Crisis event characteristics as boundary conditions of death awareness and social entrepreneurship: A multi-study investigation
29 Sep 2023 (Fri)
10:00am – 11:30am
LSK Rm5047
Ms Nan Guo, University of Texas, Dallas

Crises have profound effects on societies, leading to high mortality rates that can motivate individuals to engage in ways that contribute to crisis management and resilience. For instance, they could think about developing new products or services that benefit society or the environment. The role that death awareness, due to increased mortality rates, plays in establishing a social entrepreneurial venture during crisis, however, is unclear. The existing literature on death awareness implies a diverging impact of death awareness on social entrepreneurship intentions via death anxiety (negative effect) and death reflection (positive effect). In the current study, we employ an overarching theoretical framework—transactional theory of stress—to elucidate the relationship between death awareness and social entrepreneurial intention. We hypothesize that this relationship is mediated by death anxiety and death reflection, and these mediation effects vary based on the criticality and novelty of the crisis, respectively. We conducted two experiments and one time-lagged field study. Across three studies, we consistently find that the relationship between death awareness and social entrepreneurial intention is mediated by death reflection, and such mediation effect is moderated by novelty of crisis. We also find a negative mediation effect of death anxiety for the relationship between death awareness and social entrepreneurial intention in Study 3 (the field study). This research contributes to the understanding of social entrepreneurship amid crises, as well as challenges existing literature of death awareness and provides new insights for future research.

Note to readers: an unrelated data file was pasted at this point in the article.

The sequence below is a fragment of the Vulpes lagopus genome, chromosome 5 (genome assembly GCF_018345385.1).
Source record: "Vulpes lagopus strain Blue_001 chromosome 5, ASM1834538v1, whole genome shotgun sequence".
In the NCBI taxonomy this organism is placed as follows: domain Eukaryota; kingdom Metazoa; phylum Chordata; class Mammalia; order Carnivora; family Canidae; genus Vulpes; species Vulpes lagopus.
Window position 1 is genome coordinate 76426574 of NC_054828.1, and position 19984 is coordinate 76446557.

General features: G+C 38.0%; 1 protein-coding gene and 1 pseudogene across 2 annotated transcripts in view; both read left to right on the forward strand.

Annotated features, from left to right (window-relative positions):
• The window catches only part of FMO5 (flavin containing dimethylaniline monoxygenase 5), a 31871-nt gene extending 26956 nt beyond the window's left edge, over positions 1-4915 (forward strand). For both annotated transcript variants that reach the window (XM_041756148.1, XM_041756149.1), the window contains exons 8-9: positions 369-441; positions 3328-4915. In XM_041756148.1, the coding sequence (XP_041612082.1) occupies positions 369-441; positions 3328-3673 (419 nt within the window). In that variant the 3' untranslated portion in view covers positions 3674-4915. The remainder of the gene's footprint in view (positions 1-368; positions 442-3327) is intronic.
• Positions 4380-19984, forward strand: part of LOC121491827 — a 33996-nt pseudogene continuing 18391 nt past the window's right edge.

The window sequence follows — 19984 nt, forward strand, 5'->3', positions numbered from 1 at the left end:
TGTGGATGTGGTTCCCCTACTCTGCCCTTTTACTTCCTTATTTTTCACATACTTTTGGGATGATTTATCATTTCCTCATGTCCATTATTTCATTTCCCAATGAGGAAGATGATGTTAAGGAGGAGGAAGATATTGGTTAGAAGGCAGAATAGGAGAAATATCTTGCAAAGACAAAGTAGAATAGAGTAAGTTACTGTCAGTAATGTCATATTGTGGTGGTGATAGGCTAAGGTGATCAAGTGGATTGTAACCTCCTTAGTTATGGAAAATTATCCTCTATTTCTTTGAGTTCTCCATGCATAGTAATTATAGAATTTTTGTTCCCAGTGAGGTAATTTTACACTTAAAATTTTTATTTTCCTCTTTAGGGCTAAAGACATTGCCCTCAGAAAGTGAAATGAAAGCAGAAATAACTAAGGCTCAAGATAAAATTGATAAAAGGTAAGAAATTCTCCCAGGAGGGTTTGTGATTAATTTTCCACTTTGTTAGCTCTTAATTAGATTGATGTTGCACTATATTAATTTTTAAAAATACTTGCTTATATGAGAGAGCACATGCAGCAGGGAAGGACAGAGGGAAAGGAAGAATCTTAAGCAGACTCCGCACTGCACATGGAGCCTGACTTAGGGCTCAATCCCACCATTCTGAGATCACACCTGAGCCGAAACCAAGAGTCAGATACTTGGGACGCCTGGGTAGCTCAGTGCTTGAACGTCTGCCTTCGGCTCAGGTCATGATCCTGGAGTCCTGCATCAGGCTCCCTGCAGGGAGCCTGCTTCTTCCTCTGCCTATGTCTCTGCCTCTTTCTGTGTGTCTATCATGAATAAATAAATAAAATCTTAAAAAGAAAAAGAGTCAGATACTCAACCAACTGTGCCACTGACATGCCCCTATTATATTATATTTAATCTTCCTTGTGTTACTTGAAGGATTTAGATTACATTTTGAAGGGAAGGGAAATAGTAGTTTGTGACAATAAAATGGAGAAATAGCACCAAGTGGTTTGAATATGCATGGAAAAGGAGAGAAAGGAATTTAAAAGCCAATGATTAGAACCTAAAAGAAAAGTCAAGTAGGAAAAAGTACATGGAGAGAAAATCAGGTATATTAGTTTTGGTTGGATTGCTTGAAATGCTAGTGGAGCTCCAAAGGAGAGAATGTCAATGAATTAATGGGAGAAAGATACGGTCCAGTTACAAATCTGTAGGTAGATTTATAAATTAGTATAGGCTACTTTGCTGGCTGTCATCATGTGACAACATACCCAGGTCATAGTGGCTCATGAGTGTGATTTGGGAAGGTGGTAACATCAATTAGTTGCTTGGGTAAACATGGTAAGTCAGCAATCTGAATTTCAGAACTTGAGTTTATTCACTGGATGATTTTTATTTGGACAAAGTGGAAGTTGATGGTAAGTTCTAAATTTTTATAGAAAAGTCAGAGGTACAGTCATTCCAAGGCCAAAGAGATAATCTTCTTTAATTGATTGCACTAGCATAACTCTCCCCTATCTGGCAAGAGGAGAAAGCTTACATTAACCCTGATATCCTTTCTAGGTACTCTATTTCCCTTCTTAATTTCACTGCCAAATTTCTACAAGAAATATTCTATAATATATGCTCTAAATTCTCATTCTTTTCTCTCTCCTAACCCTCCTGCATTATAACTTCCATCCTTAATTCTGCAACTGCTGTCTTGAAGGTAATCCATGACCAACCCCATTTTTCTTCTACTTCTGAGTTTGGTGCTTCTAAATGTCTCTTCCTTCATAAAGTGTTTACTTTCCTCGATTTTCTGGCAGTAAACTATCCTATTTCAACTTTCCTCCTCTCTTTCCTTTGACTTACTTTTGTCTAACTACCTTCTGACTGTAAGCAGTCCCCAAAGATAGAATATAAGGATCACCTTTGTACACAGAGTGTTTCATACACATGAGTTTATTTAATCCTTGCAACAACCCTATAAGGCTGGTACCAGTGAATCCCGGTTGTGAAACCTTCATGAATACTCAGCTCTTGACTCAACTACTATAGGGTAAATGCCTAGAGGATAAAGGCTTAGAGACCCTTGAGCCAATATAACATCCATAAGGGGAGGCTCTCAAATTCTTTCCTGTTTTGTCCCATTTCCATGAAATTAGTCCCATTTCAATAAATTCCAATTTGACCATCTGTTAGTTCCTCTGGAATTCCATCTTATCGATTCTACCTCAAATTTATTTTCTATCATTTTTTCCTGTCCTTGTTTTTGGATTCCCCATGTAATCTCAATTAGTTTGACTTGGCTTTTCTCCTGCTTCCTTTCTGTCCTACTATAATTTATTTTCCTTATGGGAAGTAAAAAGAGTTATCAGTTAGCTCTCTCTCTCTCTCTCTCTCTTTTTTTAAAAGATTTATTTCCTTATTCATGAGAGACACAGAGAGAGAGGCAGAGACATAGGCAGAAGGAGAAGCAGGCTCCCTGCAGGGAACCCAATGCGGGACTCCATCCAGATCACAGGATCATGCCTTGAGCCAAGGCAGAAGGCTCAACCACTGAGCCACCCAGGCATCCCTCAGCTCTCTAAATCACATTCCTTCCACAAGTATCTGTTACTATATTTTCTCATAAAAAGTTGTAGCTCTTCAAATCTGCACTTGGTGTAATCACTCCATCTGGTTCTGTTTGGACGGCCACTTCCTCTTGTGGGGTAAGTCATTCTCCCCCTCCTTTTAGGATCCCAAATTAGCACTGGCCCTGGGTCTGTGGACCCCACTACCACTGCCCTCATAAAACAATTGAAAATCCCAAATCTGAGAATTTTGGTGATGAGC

Keywords: social entrepreneurial intention, death awareness, novelty, criticality, transactional theory of stress